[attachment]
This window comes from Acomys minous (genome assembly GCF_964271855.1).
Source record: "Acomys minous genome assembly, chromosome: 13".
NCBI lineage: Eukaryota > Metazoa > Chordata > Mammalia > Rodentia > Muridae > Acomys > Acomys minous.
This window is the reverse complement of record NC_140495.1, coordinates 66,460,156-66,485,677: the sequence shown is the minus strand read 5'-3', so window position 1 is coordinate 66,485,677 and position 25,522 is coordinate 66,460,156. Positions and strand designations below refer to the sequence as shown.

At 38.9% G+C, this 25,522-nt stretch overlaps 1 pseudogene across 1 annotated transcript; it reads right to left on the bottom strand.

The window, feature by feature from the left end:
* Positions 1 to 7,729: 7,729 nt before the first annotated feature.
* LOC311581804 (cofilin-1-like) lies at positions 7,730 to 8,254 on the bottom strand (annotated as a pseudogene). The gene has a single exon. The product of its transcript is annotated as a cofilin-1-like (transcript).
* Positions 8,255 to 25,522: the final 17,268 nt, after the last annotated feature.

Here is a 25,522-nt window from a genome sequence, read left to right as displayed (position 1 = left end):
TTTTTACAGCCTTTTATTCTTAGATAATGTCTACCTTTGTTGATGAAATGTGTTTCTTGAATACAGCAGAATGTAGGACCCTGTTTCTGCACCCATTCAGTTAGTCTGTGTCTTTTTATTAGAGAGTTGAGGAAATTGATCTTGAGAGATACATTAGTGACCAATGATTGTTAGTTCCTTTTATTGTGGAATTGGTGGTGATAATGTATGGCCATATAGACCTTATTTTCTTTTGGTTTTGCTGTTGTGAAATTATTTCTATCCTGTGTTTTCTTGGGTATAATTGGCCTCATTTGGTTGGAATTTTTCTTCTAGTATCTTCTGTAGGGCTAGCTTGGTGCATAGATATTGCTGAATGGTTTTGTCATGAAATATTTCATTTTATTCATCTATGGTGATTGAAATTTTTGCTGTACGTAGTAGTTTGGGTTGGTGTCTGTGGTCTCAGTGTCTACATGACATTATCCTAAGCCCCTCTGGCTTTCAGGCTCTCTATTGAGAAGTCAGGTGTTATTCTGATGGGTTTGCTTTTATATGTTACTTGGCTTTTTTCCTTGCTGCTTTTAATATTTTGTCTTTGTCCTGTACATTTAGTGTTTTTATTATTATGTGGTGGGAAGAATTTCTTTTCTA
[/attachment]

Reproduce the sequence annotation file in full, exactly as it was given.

This window comes from Acomys minous (genome assembly GCF_964271855.1).
Source record: "Acomys minous genome assembly, chromosome: 13".
NCBI lineage: Eukaryota > Metazoa > Chordata > Mammalia > Rodentia > Muridae > Acomys > Acomys minous.
This window is the reverse complement of record NC_140495.1, coordinates 66,460,156-66,485,677: the sequence shown is the minus strand read 5'-3', so window position 1 is coordinate 66,485,677 and position 25,522 is coordinate 66,460,156. Positions and strand designations below refer to the sequence as shown.

At 38.9% G+C, this 25,522-nt stretch overlaps 1 pseudogene across 1 annotated transcript; it reads right to left on the bottom strand.

The window, feature by feature from the left end:
* Positions 1 to 7,729: 7,729 nt before the first annotated feature.
* LOC311581804 (cofilin-1-like) lies at positions 7,730 to 8,254 on the bottom strand (annotated as a pseudogene). The gene has a single exon. The product of its transcript is annotated as a cofilin-1-like (transcript).
* Positions 8,255 to 25,522: the final 17,268 nt, after the last annotated feature.

Here is a 25,522-nt window from a genome sequence, read left to right as displayed (position 1 = left end):
TTTTTACAGCCTTTTATTCTTAGATAATGTCTACCTTTGTTGATGAAATGTGTTTCTTGAATACAGCAGAATGTAGGACCCTGTTTCTGCACCCATTCAGTTAGTCTGTGTCTTTTTATTAGAGAGTTGAGGAAATTGATCTTGAGAGATACATTAGTGACCAATGATTGTTAGTTCCTTTTATTGTGGAATTGGTGGTGATAATGTATGGCCATATAGACCTTATTTTCTTTTGGTTTTGCTGTTGTGAAATTATTTCTATCCTGTGTTTTCTTGGGTATAATTGGCCTCATTTGGTTGGAATTTTTCTTCTAGTATCTTCTGTAGGGCTAGCTTGGTGCATAGATATTGCTGAATGGTTTTGTCATGAAATATTTCATTTTATTCATCTATGGTGATTGAAATTTTTGCTGTACGTAGTAGTTTGGGTTGGTGTCTGTGGTCTCAGTGTCTACATGACATTATCCTAAGCCCCTCTGGCTTTCAGGCTCTCTATTGAGAAGTCAGGTGTTATTCTGATGGGTTTGCTTTTATATGTTACTTGGCTTTTTTCCTTGCTGCTTTTAATATTTTGTCTTTGTCCTGTACATTTAGTGTTTTTATTATTATGTGGTGGGAAGAATTTCTTTTCTA